Buy the Dips or Sell the Rallies?

May 19, 2022  |  Michael Reilly

Earlier this week, I put out a short video addressing current market conditions using price, breadth, and Relative Strength ratios as our guide. 

The reasons we had moved all but a small portion of investor funds to the safety of cash are still very much in play, and based on the data, we believe the best decision remains to favor capital preservation over capital appreciation. 

In other words, it doesn’t look to us that the selling is over or that a bottom is in.

I will say straight up: We are not here to call market tops or bottoms. The truth is, it’s only in retrospect that you can really ever know when a top or bottom has been identified.

We don’t have tomorrow’s newspaper today, but what we do have is the know-how to recognize the kind of market environment we are in…

And if we can do that, we can adapt our portfolios to protect our clients’ capital when markets are scary or profit when markets provide opportunity.

Let’s start with a chart of the S&P 500. Without getting too techy here, the S&P hit a peak at around 4800 in November 2021. Since then, it’s been grinding lower, falling to around 4200.

The problem is, it kept falling and fell through a few important price levels, which just reinforces our belief the market is weak in the knees. 

If 4000 doesn’t hold, the index is likely to test the 3800 level and a break below 3800 means the S&P is looking at a 50% retracement of all the gains it made off the March 2020 COVID lows. 

If that level breaks, investors could be looking at a move all the way down to the September 2020 lows. That’s a long way from here and a lot can happen between where we are and where we could go. I’m not saying we’ll get there – however, we want to keep those areas in mind as logical levels to find future support.

Let’s not kid ourselves – there is nothing bullish about this chart. Maybe it finds support at 4000-3800, maybe it doesn’t. Even if it does, it has a lot of work to do just to get anywhere near previous highs and it will likely run into resistance on the way.

Can the S&P 500 rebound from here? Sure – why not. 

But what will be the catalyst? Higher rates? Nope. 

Higher inflation? Nope. 

Maybe the Fed’s decision to begin quantitative tightening next month will do the trick? Yeah, probably not.

Here’s something else – Participation (market breadth) is what percentage of stocks are moving higher in price or moving lower in price. Investors can’t expect bull markets unless more stocks are moving higher in price than are moving lower in price – it’s kind of a thing.

The chart below illustrates the Advance-Decline line of the S&P 500 index. It measures the percentage of stocks that trade on the S&P that are moving up in price compared to the percentage of stocks moving lower in price.

You see how the line went up? With the number of stocks moving higher in price exceeding the number moving down in price? 

Yeah, that’s not happening anymore. Since November of last year more and more stocks have been moving lower in price than moving higher in price.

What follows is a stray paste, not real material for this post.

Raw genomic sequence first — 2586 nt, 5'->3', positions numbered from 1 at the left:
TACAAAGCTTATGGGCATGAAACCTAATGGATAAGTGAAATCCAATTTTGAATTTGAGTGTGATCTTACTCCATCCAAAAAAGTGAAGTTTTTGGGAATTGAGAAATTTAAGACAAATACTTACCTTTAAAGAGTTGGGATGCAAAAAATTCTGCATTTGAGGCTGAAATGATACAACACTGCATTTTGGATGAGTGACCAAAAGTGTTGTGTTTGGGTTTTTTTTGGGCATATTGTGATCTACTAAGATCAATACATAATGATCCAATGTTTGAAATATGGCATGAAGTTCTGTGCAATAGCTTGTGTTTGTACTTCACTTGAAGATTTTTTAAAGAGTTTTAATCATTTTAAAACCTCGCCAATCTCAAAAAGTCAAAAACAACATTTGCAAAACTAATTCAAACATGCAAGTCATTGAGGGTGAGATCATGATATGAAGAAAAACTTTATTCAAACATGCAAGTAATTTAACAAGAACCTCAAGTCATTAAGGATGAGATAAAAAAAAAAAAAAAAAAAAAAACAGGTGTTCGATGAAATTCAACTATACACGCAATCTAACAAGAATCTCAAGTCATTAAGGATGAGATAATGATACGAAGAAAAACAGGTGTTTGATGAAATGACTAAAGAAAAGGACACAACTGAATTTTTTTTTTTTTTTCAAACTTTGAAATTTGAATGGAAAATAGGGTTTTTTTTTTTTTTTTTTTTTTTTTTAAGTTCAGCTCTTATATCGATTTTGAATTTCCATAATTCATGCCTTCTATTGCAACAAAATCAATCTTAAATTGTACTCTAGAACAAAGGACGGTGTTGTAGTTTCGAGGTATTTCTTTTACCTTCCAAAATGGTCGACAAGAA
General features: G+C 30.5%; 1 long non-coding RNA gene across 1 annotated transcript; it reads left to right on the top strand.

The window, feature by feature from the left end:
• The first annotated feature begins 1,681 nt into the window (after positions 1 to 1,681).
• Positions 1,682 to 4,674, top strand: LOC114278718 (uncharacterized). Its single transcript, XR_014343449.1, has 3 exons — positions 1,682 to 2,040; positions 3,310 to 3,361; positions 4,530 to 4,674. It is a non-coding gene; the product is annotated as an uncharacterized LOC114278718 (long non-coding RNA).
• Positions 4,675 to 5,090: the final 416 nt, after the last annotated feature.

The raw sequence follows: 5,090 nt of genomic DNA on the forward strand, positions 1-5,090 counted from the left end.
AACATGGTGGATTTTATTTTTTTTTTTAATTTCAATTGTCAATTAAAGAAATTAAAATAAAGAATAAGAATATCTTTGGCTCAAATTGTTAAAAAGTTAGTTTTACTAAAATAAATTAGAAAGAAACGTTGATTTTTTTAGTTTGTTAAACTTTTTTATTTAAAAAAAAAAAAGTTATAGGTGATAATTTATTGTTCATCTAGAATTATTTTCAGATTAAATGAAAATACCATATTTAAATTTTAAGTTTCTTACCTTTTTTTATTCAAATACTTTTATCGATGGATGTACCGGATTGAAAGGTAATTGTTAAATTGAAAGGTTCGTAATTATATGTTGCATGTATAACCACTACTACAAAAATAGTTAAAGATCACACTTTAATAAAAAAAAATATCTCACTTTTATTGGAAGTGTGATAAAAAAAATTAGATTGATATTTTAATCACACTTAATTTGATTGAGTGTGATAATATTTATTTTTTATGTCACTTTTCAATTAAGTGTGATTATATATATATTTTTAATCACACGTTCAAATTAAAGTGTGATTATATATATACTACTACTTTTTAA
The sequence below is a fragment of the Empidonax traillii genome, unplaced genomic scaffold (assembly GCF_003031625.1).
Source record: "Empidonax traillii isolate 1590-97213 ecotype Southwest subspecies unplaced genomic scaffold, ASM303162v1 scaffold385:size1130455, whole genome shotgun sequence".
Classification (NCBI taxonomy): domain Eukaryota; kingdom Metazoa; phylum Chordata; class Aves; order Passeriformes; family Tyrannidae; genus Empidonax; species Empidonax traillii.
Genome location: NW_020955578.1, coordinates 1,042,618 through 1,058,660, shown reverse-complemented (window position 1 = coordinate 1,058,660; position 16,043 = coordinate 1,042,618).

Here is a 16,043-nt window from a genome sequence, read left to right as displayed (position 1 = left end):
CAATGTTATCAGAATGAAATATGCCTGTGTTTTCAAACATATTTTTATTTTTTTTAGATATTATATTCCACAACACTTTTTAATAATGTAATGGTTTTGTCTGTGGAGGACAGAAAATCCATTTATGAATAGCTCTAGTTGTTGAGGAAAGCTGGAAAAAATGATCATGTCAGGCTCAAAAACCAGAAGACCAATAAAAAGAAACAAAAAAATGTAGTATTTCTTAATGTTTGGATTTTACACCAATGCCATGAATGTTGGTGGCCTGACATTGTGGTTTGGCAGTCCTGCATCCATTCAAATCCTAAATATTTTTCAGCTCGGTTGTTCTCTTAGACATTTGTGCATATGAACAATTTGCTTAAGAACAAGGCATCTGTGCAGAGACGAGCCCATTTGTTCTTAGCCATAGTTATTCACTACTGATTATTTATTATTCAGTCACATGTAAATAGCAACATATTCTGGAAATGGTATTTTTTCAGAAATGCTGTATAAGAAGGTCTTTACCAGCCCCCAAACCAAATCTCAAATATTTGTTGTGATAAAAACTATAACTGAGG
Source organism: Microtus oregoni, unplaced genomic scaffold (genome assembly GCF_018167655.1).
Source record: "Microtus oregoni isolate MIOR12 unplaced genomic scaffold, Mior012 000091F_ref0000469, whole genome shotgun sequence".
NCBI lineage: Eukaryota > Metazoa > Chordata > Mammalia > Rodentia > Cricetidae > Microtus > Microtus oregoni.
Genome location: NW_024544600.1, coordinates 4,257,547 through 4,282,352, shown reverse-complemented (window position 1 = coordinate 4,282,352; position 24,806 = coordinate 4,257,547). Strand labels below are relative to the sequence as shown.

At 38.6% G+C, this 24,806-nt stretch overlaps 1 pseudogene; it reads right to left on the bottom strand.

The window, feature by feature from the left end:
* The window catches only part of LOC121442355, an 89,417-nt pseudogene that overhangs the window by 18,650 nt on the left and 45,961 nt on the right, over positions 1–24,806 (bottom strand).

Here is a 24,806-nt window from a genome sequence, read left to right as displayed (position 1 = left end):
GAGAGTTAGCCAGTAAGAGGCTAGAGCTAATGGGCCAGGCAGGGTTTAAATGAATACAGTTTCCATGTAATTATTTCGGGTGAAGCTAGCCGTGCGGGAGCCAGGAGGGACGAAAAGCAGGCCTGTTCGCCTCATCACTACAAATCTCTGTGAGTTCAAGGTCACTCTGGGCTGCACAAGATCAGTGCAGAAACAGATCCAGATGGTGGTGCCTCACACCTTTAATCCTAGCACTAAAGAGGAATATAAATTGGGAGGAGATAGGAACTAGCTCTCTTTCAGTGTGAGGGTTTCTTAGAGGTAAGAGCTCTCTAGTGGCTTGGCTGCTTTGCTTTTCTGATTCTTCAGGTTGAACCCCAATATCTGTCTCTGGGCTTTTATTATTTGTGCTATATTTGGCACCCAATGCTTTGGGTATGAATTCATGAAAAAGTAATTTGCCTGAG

It’s happening in the S&P, it’s happening in the NYSE, and it’s happening in the NASDAQ. 

We’re at 25 consecutive weeks and counting of more new lows than new highs in the NYSE and NASDAQ combined.  

Not to overstate the obvious, but “where we were” and “where we are” are different investment environments with vastly different levels of risk.

Understand the environment you are in and invest accordingly.

The percentage of stocks trading above their 50-day and 200-day moving averages are between 20–30%… also not bullish, especially when you consider that just a year ago 80%–90% of stocks were trading above their 50- and 200-day moving averages.

Maybe of greater concern should be that in major bear markets, the percentage of stocks trading above their 50- and 200-day moving average can get closer to zero. And we’re nowhere near that yet.

You’ll see that when everything is bearish – when investors have seen enough and sell anything that might have risk.

Ya know, they say bonds lead equities. When there’s a problem in the equity market you’ll see it in the bond market first. One way to measure risk appetite and stress in financial markets is the Junk Bonds vs Treasury Bonds ratio (HYG/IEI). 

When bond market investors are feeling good about the economy and are looking to take on additional risk, they bid up the price of High-Yield Bonds, this causes the ratio to rise. 

When investors are nervous about economic conditions and are worried about companies meeting their future debt obligations they’ll sell high yield bonds and seek out safety with a move to Treasuries.

During these risk-off environments, the ratio tends to decline (Hint: It’s declining).

Take a look at previous dates when this ratio pointed to stress in equity markets: 2011, 2015, 2020, and 2022. As a barometer of risk this ratio has shown a strong correlation with equity markets on an absolute basis, so pay attention to what the bond market is signaling.

If the HYG/IEI ratio continues to resolve lower, we would expect lower stock prices to follow.

Here’s a price chart of HYG – the iShares High Yield Bond ETF. 

The price chart looks a lot like the ratio chart above. Price declines of High-Yield bonds do not support a risk-on narrative for stocks.

The chart below compares the price of Consumer Staples to that of the overall market – S&P 500.

Why? Because as investors we want to know if growth stocks are outperforming defensive stocks or are defensive stocks outperforming growth. This is risk-on vs risk-off analysis.